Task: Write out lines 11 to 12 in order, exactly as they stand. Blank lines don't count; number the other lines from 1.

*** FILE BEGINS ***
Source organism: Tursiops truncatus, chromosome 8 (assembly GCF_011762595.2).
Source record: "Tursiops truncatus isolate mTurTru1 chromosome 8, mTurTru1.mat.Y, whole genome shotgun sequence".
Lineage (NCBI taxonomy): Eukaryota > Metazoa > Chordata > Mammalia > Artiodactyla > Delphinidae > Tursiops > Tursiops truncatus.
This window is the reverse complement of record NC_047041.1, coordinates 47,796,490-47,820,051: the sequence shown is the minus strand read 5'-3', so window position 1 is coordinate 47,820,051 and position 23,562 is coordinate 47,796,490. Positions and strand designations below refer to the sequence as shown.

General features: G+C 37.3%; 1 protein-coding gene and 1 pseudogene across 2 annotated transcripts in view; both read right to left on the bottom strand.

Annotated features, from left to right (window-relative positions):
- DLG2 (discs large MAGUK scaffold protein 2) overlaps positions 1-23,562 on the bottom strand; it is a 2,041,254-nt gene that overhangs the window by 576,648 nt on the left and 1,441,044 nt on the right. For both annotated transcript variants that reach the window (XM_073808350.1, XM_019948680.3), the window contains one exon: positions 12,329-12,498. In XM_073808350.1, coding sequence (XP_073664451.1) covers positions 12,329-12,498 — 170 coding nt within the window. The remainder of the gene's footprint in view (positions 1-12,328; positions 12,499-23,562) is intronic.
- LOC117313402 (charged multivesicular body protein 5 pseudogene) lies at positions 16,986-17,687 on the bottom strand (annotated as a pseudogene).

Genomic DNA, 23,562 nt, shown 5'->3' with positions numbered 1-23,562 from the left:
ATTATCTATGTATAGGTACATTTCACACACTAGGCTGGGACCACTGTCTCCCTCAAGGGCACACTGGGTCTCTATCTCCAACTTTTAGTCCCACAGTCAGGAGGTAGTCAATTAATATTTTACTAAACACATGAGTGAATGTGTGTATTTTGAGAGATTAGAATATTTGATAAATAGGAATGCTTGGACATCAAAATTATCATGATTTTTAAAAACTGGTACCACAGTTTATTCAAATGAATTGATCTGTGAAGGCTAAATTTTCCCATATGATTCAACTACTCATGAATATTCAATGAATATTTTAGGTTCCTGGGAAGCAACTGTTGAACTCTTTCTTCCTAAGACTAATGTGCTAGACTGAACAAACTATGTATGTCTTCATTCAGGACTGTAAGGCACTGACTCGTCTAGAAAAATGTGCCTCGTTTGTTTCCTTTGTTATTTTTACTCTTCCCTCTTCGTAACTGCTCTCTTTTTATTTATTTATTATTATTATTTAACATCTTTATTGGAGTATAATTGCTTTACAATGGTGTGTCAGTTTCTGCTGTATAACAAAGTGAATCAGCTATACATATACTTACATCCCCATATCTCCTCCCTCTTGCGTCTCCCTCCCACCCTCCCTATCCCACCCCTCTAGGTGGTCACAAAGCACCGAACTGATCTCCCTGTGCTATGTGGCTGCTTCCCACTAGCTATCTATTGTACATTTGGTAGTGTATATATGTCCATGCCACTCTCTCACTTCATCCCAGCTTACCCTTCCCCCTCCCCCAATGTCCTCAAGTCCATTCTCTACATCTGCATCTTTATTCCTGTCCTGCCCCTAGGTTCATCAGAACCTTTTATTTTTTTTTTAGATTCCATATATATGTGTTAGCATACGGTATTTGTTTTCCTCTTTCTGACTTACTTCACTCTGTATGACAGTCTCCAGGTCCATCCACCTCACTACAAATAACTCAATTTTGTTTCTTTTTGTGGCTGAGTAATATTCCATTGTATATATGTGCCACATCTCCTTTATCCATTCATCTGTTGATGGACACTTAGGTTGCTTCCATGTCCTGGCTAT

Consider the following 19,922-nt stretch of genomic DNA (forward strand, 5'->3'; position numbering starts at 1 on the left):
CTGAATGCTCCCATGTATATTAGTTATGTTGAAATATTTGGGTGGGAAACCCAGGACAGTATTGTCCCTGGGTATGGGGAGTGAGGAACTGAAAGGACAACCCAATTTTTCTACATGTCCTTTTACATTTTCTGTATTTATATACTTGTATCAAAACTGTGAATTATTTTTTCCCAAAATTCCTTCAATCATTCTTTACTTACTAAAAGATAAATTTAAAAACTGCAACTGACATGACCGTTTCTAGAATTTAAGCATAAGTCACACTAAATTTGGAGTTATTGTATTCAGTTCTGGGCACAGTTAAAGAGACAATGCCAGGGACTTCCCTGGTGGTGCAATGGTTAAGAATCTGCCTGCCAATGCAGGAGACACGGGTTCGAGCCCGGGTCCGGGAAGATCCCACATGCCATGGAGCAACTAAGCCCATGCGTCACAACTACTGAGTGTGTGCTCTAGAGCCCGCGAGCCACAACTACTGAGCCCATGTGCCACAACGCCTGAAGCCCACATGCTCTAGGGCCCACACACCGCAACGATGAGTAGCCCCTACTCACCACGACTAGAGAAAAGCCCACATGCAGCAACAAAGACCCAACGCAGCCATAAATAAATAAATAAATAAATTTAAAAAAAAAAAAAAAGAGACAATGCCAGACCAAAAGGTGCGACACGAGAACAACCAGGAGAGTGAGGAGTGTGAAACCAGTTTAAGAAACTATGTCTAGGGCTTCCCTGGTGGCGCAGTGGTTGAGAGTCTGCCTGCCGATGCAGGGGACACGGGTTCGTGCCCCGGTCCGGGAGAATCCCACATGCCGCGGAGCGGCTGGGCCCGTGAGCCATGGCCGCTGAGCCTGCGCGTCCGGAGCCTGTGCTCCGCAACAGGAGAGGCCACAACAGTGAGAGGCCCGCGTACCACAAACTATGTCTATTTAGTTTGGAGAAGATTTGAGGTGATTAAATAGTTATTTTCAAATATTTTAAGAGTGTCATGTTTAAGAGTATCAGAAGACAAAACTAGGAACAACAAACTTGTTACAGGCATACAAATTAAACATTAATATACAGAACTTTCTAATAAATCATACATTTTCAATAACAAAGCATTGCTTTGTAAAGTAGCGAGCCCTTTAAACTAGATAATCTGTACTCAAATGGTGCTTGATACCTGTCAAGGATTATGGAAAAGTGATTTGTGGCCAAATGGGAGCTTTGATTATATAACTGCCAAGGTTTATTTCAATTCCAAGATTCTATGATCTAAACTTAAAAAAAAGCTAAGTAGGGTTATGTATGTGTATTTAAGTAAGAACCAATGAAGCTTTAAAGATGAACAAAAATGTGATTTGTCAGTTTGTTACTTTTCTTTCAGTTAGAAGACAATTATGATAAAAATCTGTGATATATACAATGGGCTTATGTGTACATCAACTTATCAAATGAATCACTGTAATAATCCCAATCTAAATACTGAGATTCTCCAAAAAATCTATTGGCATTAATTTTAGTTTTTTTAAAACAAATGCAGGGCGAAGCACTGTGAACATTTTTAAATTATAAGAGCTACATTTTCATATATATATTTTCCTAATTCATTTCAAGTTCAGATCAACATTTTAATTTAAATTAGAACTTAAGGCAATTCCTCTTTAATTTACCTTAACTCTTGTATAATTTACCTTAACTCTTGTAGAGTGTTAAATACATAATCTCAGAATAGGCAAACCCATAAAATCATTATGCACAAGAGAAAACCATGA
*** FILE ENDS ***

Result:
Consider the following 19,922-nt stretch of genomic DNA (forward strand, 5'->3'; position numbering starts at 1 on the left):
CTGAATGCTCCCATGTATATTAGTTATGTTGAAATATTTGGGTGGGAAACCCAGGACAGTATTGTCCCTGGGTATGGGGAGTGAGGAACTGAAAGGACAACCCAATTTTTCTACATGTCCTTTTACATTTTCTGTATTTATATACTTGTATCAAAACTGTGAATTATTTTTTCCCAAAATTCCTTCAATCATTCTTTACTTACTAAAAGATAAATTTAAAAACTGCAACTGACATGACCGTTTCTAGAATTTAAGCATAAGTCACACTAAATTTGGAGTTATTGTATTCAGTTCTGGGCACAGTTAAAGAGACAATGCCAGGGACTTCCCTGGTGGTGCAATGGTTAAGAATCTGCCTGCCAATGCAGGAGACACGGGTTCGAGCCCGGGTCCGGGAAGATCCCACATGCCATGGAGCAACTAAGCCCATGCGTCACAACTACTGAGTGTGTGCTCTAGAGCCCGCGAGCCACAACTACTGAGCCCATGTGCCACAACGCCTGAAGCCCACATGCTCTAGGGCCCACACACCGCAACGATGAGTAGCCCCTACTCACCACGACTAGAGAAAAGCCCACATGCAGCAACAAAGACCCAACGCAGCCATAAATAAATAAATAAATAAATTTAAAAAAAAAAAAAAAGAGACAATGCCAGACCAAAAGGTGCGACACGAGAACAACCAGGAGAGTGAGGAGTGTGAAACCAGTTTAAGAAACTATGTCTAGGGCTTCCCTGGTGGCGCAGTGGTTGAGAGTCTGCCTGCCGATGCAGGGGACACGGGTTCGTGCCCCGGTCCGGGAGAATCCCACATGCCGCGGAGCGGCTGGGCCCGTGAGCCATGGCCGCTGAGCCTGCGCGTCCGGAGCCTGTGCTCCGCAACAGGAGAGGCCACAACAGTGAGAGGCCCGCGTACCACAAACTATGTCTATTTAGTTTGGAGAAGATTTGAGGTGATTAAATAGTTATTTTCAAATATTTTAAGAGTGTCATGTTTAAGAGTATCAGAAGACAAAACTAGGAACAACAAACTTGTTACAGGCATACAAATTAAACATTAATATACAGAACTTTCTAATAAATCATACATTTTCAATAACAAAGCATTGCTTTGTAAAGTAGCGAGCCCTTTAAACTAGATAATCTGTACTCAAATGGTGCTTGATACCTGTCAAGGATTATGGAAAAGTGATTTGTGGCCAAATGGGAGCTTTGATTATATAACTGCCAAGGTTTATTTCAATTCCAAGATTCTATGATCTAAACTTAAAAAAAAGCTAAGTAGGGTTATGTATGTGTATTTAAGTAAGAACCAATGAAGCTTTAAAGATGAACAAAAATGTGATTTGTCAGTTTGTTACTTTTCTTTCAGTTAGAAGACAATTATGATAAAAATCTGTGATATATACAATGGGCTTATGTGTACATCAACTTATCAAATGAATCACTGTAATAATCCCAATCTAAATACTGAGATTCTCCAAAAAATCTATTGGCATTAATTTTAGTTTTTTTAAAACAAATGCAGGGCGAAGCACTGTGAACATTTTTAAATTATAAGAGCTACATTTTCATATATATATTTTCCTAATTCATTTCAAGTTCAGATCAACATTTTAATTTAAATTAGAACTTAAGGCAATTCCTCTTTAATTTACCTTAACTCTTGTATAATTTACCTTAACTCTTGTAGAGTGTTAAATACATAATCTCAGAATAGGCAAACCCATAAAATCATTATGCACAAGAGAAAACCATGA